Because the teams must remain mobile and be able to work in small spaces, the city owns mostly smaller equipment like so-called mini-excavators. "We have to stay light on our feet," Shapiro said.
For the relatively infrequent bigger jobs, the city hires on-call contractors such as Spiniello, an international company that has an office on East Biddle Street. The contractor's heavier gear was on display Wednesday afternoon and Thursday morning.
A yellow backhoe straddled a trench the men had dug, a scar in the pavement 3 feet across and 7 feet deep. The chasm ran up the center of Light Street for half a block. A dump truck stood nearby, filled with excavated gravel and sand, another one a few feet away, its bed loaded with fresh white gravel.
A new, 20-foot length of ductile-iron pipe — a more flexible, durable material than the original — lay beside the trench, apparently ready to be installed.
Crewmen and supervisors would not comment, but Shapiro said the plan was to start at the southern end of the trench and work uphill, laying one length of pipe at a time. They will pack the roadbed around each section, then have city workers pave it, before moving on, then continue in this fashion, 700 feet or so up the street, until work on the 20-inch main is complete.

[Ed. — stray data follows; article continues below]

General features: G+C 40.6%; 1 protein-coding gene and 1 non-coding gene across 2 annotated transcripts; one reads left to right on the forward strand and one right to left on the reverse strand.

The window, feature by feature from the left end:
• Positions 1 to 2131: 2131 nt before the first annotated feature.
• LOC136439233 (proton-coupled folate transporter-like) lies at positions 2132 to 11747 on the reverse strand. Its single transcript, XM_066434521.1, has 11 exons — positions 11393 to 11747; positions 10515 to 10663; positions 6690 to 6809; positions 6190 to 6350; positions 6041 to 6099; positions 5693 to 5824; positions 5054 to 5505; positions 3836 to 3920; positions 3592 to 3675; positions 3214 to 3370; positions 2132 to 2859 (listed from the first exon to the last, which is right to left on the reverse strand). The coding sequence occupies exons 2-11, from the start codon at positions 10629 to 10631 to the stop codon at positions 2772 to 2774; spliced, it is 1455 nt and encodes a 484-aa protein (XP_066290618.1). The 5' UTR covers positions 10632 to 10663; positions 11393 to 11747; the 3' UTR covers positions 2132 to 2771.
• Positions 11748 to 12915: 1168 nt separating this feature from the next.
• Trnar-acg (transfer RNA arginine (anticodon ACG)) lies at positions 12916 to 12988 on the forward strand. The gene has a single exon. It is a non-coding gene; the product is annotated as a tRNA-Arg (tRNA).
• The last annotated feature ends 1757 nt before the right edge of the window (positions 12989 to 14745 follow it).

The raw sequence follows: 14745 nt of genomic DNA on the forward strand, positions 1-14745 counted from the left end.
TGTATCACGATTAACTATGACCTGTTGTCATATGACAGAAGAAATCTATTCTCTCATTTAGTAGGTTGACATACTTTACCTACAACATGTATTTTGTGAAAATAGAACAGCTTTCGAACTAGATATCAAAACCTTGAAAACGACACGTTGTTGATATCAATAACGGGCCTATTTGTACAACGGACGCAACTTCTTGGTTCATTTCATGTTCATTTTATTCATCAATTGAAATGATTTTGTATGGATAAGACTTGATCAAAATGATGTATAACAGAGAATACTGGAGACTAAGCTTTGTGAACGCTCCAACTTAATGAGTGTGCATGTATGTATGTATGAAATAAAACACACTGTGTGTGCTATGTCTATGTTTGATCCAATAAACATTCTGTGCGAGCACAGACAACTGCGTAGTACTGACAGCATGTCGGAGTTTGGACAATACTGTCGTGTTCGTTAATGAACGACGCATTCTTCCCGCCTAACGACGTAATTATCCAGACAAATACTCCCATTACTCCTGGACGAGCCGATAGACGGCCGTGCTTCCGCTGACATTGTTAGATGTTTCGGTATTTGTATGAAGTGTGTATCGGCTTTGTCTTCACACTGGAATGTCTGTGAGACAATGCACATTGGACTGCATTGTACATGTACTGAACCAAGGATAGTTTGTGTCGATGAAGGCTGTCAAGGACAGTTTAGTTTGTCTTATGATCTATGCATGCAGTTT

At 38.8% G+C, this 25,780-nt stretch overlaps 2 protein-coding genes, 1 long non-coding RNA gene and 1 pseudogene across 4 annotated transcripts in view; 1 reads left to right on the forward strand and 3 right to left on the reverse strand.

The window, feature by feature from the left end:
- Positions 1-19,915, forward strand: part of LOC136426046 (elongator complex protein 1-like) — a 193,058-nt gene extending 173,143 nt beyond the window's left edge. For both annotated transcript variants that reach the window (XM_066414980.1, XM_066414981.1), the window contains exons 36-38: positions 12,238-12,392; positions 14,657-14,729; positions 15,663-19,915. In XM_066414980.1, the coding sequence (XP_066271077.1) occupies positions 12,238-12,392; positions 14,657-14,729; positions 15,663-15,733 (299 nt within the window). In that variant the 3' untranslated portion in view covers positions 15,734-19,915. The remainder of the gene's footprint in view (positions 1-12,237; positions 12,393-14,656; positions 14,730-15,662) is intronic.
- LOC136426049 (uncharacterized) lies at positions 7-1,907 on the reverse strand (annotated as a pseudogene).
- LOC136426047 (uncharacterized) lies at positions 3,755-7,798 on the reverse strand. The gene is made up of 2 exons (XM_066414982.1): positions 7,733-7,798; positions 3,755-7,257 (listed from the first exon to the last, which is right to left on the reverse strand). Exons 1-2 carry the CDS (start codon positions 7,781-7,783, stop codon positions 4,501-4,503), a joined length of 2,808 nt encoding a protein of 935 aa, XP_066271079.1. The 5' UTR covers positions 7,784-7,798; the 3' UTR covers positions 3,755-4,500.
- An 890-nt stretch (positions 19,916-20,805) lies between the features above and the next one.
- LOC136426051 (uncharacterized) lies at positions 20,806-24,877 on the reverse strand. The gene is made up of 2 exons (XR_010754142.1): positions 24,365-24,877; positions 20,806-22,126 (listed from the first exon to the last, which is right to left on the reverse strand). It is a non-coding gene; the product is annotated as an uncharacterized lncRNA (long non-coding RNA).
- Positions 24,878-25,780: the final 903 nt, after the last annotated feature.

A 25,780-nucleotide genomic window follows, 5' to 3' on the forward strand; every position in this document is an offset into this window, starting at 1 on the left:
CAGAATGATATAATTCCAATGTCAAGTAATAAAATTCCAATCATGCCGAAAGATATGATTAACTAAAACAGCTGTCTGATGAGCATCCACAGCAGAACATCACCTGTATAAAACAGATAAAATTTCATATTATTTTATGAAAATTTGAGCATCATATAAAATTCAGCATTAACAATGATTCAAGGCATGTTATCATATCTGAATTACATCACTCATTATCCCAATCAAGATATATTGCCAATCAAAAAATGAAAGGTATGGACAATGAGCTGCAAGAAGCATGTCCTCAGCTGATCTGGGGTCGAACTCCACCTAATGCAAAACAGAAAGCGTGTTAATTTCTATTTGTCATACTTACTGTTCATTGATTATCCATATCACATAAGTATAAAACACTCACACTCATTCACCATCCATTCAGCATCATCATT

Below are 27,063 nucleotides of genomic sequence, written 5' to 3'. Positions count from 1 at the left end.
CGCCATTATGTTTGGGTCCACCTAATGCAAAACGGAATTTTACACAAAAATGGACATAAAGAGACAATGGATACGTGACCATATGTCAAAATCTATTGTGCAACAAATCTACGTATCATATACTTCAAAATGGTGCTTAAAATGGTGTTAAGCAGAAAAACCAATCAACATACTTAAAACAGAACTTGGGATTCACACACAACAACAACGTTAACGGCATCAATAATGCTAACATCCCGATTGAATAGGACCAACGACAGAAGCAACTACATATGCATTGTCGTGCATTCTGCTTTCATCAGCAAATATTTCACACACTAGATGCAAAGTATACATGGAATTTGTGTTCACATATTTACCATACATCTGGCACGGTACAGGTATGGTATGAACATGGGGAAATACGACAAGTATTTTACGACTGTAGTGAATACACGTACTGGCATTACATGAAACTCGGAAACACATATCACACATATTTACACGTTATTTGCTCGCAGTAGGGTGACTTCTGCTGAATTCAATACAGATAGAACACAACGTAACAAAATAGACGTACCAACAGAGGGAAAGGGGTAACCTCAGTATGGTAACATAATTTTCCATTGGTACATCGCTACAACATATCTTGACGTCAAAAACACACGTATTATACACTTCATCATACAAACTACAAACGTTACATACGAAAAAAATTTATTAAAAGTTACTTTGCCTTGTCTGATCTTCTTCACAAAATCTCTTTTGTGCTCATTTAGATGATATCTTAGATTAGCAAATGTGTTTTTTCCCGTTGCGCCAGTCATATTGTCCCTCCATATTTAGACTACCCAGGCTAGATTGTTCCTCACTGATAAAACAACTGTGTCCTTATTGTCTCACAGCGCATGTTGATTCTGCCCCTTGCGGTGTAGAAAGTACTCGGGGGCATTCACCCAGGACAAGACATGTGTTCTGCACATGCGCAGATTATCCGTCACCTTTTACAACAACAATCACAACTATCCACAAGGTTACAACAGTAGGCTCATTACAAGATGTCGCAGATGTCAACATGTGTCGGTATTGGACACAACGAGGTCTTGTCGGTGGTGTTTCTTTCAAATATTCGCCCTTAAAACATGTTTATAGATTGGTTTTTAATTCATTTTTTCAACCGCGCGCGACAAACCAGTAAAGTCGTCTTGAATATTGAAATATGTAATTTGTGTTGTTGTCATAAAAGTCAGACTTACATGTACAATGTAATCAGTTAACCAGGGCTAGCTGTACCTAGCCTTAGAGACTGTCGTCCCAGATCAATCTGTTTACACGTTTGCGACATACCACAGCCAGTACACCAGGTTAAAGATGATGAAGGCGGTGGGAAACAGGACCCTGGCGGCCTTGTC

Morgan says the approach makes sense. If you start at the higher end and work down, he says, by the time you get to the bottom, gravity will have thrown off the alignment of the pipes. Work bottom to top, however, and by the time you reach the end, you'll be able to link up old pipe and new without much trouble — and be able to restore the water network to full operation, which is the main goal.
"This kind of repair work isn't simple," he said. "It helps to know a few tricks of the trade."